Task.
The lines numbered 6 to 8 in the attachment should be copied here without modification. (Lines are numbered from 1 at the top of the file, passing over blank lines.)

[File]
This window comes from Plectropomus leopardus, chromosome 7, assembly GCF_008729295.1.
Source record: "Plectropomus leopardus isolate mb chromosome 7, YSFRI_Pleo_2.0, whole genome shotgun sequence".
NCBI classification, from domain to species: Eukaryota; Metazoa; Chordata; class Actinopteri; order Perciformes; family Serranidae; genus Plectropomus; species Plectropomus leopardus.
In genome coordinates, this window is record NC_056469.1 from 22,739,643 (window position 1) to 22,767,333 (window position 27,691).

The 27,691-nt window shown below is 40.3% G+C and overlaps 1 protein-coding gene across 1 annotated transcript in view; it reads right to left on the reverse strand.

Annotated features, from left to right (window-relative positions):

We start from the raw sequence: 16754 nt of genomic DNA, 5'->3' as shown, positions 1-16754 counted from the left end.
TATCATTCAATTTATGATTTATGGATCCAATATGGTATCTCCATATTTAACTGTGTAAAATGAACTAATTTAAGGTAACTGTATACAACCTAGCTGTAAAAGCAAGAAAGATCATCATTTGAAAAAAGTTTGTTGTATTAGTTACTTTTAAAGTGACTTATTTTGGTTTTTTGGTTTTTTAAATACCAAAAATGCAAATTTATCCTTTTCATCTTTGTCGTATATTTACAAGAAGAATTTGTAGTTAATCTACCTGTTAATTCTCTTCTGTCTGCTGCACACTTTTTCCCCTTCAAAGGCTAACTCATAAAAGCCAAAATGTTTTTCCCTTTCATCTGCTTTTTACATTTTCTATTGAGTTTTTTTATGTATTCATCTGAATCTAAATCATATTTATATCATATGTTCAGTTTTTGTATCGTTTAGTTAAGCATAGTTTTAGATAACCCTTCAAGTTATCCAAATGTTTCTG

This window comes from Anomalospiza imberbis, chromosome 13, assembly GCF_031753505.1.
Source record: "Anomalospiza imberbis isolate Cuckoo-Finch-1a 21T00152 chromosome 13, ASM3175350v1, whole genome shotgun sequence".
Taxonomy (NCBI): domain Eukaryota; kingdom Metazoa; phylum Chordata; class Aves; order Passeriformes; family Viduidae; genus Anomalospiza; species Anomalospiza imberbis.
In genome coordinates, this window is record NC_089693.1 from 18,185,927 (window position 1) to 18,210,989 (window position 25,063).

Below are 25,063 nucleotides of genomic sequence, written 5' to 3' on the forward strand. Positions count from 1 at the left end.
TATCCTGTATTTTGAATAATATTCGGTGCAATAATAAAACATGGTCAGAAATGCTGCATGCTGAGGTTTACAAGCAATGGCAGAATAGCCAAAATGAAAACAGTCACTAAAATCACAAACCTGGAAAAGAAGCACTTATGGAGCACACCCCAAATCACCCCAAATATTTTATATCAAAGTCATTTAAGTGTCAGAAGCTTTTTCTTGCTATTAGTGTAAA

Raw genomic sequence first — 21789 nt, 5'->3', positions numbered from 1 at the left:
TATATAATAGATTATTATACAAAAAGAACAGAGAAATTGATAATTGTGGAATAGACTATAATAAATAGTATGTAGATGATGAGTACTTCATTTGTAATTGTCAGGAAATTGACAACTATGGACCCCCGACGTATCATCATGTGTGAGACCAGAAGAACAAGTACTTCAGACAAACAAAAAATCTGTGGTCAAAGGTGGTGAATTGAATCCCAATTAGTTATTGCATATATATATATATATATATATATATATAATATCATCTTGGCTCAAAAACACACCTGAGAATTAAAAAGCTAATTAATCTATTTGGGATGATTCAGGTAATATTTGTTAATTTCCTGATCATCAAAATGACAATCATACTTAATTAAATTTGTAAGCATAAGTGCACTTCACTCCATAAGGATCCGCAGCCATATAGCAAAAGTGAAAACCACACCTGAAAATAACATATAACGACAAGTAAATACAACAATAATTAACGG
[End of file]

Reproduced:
Annotated features, from left to right (window-relative positions):

We start from the raw sequence: 16754 nt of genomic DNA, 5'->3' as shown, positions 1-16754 counted from the left end.
TATCATTCAATTTATGATTTATGGATCCAATATGGTATCTCCATATTTAACTGTGTAAAATGAACTAATTTAAGGTAACTGTATACAACCTAGCTGTAAAAGCAAGAAAGATCATCATTTGAAAAAAGTTTGTTGTATTAGTTACTTTTAAAGTGACTTATTTTGGTTTTTTGGTTTTTTAAATACCAAAAATGCAAATTTATCCTTTTCATCTTTGTCGTATATTTACAAGAAGAATTTGTAGTTAATCTACCTGTTAATTCTCTTCTGTCTGCTGCACACTTTTTCCCCTTCAAAGGCTAACTCATAAAAGCCAAAATGTTTTTCCCTTTCATCTGCTTTTTACATTTTCTATTGAGTTTTTTTATGTATTCATCTGAATCTAAATCATATTTATATCATATGTTCAGTTTTTGTATCGTTTAGTTAAGCATAGTTTTAGATAACCCTTCAAGTTATCCAAATGTTTCTG